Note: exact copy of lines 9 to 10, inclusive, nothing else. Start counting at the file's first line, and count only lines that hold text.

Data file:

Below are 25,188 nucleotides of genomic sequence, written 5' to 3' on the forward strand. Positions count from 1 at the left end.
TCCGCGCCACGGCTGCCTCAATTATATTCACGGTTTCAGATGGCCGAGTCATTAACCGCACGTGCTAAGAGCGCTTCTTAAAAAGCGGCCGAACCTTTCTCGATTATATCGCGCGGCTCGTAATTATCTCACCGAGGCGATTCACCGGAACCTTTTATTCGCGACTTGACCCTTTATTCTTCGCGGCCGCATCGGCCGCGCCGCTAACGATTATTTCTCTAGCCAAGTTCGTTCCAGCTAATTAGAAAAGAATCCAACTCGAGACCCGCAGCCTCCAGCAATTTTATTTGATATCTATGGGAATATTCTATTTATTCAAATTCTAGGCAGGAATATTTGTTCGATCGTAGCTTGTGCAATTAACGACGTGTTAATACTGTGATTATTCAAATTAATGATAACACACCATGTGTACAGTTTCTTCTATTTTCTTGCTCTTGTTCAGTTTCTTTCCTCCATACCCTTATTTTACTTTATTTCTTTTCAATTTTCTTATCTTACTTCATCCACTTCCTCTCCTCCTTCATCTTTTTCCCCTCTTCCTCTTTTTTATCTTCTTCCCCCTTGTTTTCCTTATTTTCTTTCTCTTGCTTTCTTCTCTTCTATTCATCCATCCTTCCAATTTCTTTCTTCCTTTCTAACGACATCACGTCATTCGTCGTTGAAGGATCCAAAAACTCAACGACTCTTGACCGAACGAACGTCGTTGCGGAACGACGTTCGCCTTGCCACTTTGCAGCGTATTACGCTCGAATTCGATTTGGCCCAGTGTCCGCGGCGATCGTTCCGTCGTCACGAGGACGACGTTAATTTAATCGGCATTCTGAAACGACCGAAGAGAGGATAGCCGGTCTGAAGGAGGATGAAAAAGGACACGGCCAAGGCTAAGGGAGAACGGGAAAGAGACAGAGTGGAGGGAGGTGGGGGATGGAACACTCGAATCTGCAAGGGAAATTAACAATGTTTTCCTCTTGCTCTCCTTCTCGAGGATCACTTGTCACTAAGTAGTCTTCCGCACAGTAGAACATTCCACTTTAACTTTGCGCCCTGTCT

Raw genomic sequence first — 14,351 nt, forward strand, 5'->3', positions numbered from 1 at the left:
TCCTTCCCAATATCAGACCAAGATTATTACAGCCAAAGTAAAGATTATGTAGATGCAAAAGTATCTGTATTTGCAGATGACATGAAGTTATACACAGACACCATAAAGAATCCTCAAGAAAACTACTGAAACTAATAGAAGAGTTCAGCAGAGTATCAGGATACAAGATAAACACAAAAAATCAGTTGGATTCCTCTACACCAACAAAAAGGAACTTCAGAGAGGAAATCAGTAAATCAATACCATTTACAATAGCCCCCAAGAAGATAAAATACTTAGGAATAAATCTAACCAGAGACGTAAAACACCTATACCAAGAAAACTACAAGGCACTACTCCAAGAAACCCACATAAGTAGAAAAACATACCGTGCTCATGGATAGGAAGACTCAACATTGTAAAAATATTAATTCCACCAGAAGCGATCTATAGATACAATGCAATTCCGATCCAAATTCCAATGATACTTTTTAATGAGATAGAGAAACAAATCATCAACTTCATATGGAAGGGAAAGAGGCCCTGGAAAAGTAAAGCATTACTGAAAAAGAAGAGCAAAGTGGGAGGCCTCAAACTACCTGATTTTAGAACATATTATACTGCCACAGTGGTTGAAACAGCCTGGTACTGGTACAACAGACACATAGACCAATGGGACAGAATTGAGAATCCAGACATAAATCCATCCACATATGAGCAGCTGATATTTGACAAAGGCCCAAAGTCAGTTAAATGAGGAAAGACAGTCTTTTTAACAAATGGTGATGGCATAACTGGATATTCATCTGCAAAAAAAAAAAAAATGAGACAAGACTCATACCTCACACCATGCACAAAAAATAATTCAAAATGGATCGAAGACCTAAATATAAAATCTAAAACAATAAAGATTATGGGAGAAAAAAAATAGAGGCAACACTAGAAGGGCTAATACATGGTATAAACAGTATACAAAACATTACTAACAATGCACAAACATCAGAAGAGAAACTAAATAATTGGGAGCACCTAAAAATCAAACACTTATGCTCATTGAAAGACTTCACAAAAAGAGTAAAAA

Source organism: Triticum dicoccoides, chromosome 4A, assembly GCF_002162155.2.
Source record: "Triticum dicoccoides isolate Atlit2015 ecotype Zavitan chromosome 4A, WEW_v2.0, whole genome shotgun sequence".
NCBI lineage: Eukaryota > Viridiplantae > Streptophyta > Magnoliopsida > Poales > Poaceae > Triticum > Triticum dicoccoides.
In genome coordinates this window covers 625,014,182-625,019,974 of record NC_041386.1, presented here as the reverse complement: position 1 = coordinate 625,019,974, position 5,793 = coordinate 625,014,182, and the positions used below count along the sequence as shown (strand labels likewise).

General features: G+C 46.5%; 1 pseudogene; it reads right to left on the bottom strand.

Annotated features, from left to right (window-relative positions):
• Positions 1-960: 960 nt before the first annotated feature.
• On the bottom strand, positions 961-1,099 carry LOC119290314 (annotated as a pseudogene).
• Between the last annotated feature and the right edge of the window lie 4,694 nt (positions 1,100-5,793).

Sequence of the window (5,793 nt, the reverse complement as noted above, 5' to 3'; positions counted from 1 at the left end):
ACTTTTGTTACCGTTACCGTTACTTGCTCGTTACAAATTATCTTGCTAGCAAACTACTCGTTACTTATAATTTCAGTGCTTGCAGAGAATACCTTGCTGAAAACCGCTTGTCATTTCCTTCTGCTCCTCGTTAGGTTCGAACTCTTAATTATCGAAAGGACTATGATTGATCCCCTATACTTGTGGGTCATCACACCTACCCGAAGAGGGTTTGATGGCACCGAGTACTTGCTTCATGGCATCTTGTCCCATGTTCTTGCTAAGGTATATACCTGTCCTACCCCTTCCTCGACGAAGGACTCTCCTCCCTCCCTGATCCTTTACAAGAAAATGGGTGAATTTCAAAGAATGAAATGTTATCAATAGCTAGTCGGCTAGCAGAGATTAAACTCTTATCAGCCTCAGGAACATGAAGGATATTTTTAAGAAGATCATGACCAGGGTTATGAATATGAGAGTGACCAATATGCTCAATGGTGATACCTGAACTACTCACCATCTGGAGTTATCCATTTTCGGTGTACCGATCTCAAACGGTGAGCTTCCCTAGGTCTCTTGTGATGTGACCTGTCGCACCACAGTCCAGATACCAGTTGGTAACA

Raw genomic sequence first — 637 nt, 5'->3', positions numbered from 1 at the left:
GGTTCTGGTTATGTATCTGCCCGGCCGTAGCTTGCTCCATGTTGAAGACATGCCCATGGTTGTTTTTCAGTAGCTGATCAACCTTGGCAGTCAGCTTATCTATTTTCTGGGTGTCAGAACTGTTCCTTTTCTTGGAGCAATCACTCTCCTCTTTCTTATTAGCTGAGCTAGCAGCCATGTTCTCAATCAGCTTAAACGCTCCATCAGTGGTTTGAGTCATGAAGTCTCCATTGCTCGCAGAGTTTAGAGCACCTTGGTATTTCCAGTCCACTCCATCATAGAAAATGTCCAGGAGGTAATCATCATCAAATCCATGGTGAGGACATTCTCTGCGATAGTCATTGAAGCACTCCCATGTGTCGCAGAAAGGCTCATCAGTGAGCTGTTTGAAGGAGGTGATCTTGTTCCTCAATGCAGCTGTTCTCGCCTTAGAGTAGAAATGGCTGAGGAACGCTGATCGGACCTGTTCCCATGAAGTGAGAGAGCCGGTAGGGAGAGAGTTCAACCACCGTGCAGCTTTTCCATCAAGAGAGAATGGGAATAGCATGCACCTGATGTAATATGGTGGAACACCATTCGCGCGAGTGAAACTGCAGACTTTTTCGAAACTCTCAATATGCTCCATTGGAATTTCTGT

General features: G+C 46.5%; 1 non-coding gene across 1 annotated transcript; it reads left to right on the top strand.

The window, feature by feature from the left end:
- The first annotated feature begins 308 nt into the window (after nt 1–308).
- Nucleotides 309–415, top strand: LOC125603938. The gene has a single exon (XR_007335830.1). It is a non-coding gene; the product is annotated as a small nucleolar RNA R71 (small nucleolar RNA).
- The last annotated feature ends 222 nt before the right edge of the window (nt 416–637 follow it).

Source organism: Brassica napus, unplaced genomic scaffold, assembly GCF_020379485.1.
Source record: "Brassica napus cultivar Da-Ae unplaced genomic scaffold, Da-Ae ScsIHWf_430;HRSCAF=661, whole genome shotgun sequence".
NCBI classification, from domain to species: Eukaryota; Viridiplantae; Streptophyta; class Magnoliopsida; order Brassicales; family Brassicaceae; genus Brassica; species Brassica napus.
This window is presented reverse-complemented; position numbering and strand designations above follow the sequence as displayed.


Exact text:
General features: G+C 46.5%; 1 pseudogene; it reads right to left on the bottom strand.

Annotated features, from left to right (window-relative positions):